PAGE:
This week – DARPA wants AI to explain itself; Boston Dynamics prepares for mass production of robo-dogs; artificial embryo created from stem cells; mini-heart in a jar; and more!
More than a human
This rather long article explains the life of Liz Parrish – how she became CEO of BioViva and started to tackle the problem of ageing and curing death. You can also listen to the article (46 minutes long).
In this short video, Dr Aubrey de Grey discusses how primitive organisms have better regenerative capacity than more complicated organisms such as humans. In humans, Dr de Grey notes, our best regenerative abilities are at the embryonic stage. During the Embryonic Fetal Transition, out ability to regenerate plummets and continues to diminish as we age. Dr de Grey discusses the role evolution plays in this and how scientists may be able to “revive” our regenerative power.
This article from BBC showcases people who turned their disabilities into beauty – a woman with sculpted dragons and crystal beads on her prosthetic leg, a girl with 3D printed bionic arms, and others who personalised their “medical devices”.
Creating AI system capable of explaining why they come to a certain decision is one of the biggest challenges facing AI research. Last week, DARPA announced its Artificial Intelligence Exploration program. This program will streamline the agency’s process for funding AI research and development with a focus on third wave AI technologies — the kinds that can understand and explain how they arrived at an answer.
Also last week, a number of prominent tech leaders and AI researchers signed a letter in which they promise not to build killer robots. However, an Oxford academic, Dr. Mariarosaria Taddeo, says that while the pledge’s intentions were good, it missed the real threat posed by artificial intelligence in warfare. She believes the deployment of AI in cybersecurity has flown under the radar — with potentially damaging consequences.
In this article, Ben Goertzel explains how he sees humanity creating artificial general intelligence (AGI) in four steps. He outlines each one of them and ends the article with some ideas on how to create beneficial AGI instead of one that will destroy humanity in seconds.
Boston Dynamics, which recently announced that their robot-dog Spot Mini will be available soon, prepares to produce around 1000 robots per year. The price is still unknown.
Centauro is a quite interesting looking robot. It looks like a robotic centaur and it is an upgraded version of Momaro – also a centaur-like robot, that was competing in DARPA Robotic Challenge. The team behind the robot hopes to see it being used as a disaster response robot. In the article, you can find a video showcasing Centauro’s abilities and an interview with the leader of the project.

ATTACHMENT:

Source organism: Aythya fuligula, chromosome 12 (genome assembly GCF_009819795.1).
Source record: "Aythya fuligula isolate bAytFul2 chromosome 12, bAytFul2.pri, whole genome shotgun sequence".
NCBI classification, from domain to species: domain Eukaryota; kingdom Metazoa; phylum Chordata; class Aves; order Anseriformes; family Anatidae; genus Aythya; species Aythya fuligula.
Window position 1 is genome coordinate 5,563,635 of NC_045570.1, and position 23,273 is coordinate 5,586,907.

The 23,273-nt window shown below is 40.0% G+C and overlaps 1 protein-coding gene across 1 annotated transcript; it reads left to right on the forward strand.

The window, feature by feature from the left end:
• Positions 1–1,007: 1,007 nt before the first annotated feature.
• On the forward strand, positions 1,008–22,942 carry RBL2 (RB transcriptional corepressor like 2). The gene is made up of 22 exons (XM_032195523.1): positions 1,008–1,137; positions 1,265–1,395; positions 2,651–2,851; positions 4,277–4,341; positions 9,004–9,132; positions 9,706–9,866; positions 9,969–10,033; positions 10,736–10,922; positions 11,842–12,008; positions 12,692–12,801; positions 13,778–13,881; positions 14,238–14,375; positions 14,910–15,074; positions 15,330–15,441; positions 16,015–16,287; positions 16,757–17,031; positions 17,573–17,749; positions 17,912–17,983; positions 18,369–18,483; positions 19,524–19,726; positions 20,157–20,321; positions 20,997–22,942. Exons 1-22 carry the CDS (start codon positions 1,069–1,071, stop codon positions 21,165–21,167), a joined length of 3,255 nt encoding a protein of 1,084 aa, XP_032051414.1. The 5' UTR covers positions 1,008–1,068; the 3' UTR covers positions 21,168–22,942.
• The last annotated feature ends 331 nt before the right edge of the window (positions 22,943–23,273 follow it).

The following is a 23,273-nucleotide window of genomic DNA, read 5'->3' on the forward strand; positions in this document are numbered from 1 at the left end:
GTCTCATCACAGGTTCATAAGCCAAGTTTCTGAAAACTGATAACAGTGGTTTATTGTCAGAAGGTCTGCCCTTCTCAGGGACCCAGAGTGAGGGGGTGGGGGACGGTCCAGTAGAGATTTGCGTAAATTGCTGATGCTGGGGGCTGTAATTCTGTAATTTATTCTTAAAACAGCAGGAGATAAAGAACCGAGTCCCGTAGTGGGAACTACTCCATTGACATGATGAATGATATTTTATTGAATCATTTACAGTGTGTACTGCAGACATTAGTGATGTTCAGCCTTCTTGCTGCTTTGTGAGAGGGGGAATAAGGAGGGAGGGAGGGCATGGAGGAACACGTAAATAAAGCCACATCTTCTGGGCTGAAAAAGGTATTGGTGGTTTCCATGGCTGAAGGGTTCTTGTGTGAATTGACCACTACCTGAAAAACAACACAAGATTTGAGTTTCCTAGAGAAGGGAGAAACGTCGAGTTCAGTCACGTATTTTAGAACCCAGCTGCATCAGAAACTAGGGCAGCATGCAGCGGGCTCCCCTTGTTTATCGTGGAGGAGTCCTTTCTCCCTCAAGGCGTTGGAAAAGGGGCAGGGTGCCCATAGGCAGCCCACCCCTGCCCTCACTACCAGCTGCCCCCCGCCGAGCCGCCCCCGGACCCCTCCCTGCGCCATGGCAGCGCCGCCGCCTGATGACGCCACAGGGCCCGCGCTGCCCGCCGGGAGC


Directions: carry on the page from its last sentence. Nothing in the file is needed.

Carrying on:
Here is another attempt to replace humans in the kitchen. This robot makes pizzas from scratch. It prepares the dough, spreads the sauce, adds toppings, bakes and slices the pizza. The creator of the robot says it is 13 times faster than a human but previous attempts to put a robot in a restaurant failed. Humans turned out to be more efficient.
The latest robots out of MIT are small enough to float “indefinitely” in the air. Researchers accomplished the feat by attaching 2D electronics to colloids — tiny particles measuring around one-billionth to one-millionth of a meter. All told, the devices are roughly the size of a human egg cell. Researchers hope that their robots will soon roam inside pipelines and in our bodies collecting data.
A UK government-backed drone innovation project that’s exploring how unmanned aerial vehicles could benefit cities has reported early learnings from the first phase of the project. The report outlines some of the challenges facing urban implementations of drone technology and also makes some policy recommendations for using drones in medical delivery, traffic incident response, fire response and construction and regeneration.
In ‘The Performers’ Act VII Gucci and British GQ’s video series, the film opens with Erica—a robot created by Hiroshi Ishiguro (roboticist focusing on realistic humanoid robots)—asking “Lately, I’ve been wondering what is the distinction between you and me?” referring to the differences between humans and robots.
Researchers from University of Cambridge used mouse stem cells to produce artificial embryo-like structures capable of ‘gastrulation’, a key step in the life of any embryo and a step forward towards creation of artificial embryos.
Here are some (oddly beautiful) images of a tiny human heart in a jar. It is not a full-grown heart, though. It is an organoid – a portion of a human heart grown from human stem cells. The company behind it hopes the pharma industry will use them to test drugs.